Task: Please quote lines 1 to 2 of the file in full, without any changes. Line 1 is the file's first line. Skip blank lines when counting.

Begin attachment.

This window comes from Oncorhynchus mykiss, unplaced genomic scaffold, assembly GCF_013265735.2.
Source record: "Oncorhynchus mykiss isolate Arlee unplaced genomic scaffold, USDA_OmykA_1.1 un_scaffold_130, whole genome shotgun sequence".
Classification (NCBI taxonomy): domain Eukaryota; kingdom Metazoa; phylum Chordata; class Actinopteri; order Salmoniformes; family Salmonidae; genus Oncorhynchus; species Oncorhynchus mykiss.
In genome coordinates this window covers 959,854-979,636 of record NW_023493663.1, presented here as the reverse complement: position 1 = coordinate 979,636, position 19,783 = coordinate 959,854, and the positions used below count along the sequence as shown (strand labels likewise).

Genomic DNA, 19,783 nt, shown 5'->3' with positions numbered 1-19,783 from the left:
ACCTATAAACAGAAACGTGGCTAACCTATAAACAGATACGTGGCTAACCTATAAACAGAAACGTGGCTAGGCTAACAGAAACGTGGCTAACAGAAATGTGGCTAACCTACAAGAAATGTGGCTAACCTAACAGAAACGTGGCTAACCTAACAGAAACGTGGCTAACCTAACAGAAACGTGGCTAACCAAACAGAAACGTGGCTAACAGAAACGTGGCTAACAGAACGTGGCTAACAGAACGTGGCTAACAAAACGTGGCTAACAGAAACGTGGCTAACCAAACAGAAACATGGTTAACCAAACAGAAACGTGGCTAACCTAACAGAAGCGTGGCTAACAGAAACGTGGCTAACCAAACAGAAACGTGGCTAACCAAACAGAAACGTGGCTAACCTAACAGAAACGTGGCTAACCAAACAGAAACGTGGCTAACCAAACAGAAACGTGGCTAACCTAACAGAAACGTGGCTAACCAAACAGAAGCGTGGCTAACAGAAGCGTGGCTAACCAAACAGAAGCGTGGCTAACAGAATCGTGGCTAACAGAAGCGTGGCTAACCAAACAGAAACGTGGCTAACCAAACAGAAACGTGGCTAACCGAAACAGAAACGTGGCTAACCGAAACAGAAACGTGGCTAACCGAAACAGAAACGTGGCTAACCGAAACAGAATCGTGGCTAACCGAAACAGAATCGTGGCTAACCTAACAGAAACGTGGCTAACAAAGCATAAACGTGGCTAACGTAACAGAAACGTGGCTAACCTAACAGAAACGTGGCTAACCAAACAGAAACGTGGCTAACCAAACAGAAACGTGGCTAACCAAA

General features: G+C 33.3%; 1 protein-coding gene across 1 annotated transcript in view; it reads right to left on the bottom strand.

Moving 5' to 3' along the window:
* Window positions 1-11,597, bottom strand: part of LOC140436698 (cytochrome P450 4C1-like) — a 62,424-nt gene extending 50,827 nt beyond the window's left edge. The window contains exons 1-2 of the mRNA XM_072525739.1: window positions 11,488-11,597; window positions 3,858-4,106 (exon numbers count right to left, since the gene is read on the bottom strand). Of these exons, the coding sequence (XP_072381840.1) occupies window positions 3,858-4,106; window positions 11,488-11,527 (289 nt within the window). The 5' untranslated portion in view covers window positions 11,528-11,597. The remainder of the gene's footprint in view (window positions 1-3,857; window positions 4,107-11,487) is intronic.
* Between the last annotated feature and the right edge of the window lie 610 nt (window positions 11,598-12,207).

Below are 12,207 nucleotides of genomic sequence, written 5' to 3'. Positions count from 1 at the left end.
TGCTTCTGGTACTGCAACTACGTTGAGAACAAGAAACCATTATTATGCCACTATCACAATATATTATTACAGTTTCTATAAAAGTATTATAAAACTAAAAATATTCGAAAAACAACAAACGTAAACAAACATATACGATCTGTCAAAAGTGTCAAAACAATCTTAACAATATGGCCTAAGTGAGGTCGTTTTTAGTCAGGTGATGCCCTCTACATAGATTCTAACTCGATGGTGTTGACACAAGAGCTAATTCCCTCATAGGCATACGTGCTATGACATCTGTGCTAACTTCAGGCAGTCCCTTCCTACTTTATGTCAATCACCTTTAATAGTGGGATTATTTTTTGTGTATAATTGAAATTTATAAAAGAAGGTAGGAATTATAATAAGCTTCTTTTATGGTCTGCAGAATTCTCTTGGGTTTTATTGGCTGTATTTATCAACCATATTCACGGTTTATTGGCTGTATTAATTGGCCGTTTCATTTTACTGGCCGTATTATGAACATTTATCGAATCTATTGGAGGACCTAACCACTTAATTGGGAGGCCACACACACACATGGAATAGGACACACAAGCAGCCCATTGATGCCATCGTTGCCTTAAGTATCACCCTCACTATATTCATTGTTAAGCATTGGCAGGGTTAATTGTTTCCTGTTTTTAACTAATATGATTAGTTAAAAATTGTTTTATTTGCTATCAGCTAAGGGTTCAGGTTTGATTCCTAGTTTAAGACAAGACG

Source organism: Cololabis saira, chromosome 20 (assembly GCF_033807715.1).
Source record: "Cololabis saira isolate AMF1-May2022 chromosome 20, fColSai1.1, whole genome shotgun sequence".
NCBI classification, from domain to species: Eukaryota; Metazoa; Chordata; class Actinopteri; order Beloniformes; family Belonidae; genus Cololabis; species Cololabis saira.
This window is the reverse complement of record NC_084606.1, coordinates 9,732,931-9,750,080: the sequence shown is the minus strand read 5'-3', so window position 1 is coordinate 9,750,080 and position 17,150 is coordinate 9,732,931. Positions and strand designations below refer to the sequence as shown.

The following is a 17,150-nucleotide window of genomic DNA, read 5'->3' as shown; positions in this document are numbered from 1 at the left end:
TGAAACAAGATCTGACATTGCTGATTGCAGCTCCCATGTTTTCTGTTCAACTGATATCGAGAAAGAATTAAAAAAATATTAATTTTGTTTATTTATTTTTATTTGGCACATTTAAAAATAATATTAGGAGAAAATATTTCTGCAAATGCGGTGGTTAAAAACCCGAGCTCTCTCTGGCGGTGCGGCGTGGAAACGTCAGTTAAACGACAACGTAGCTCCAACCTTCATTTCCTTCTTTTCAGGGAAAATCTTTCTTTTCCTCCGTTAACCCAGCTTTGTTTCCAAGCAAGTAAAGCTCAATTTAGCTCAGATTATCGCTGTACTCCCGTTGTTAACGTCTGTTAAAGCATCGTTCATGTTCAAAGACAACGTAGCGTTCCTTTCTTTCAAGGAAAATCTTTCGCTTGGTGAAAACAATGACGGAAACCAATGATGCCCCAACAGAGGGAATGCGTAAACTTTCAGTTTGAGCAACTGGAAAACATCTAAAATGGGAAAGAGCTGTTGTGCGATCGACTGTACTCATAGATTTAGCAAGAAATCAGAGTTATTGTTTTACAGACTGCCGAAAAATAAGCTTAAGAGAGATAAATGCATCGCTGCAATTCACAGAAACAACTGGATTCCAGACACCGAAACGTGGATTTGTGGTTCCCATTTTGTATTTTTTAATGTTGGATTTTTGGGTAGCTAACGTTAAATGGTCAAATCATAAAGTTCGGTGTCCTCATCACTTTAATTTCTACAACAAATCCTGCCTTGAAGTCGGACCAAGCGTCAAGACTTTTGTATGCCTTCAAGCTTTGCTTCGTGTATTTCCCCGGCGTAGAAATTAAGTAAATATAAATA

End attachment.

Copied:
This window comes from Oncorhynchus mykiss, unplaced genomic scaffold, assembly GCF_013265735.2.
Source record: "Oncorhynchus mykiss isolate Arlee unplaced genomic scaffold, USDA_OmykA_1.1 un_scaffold_130, whole genome shotgun sequence".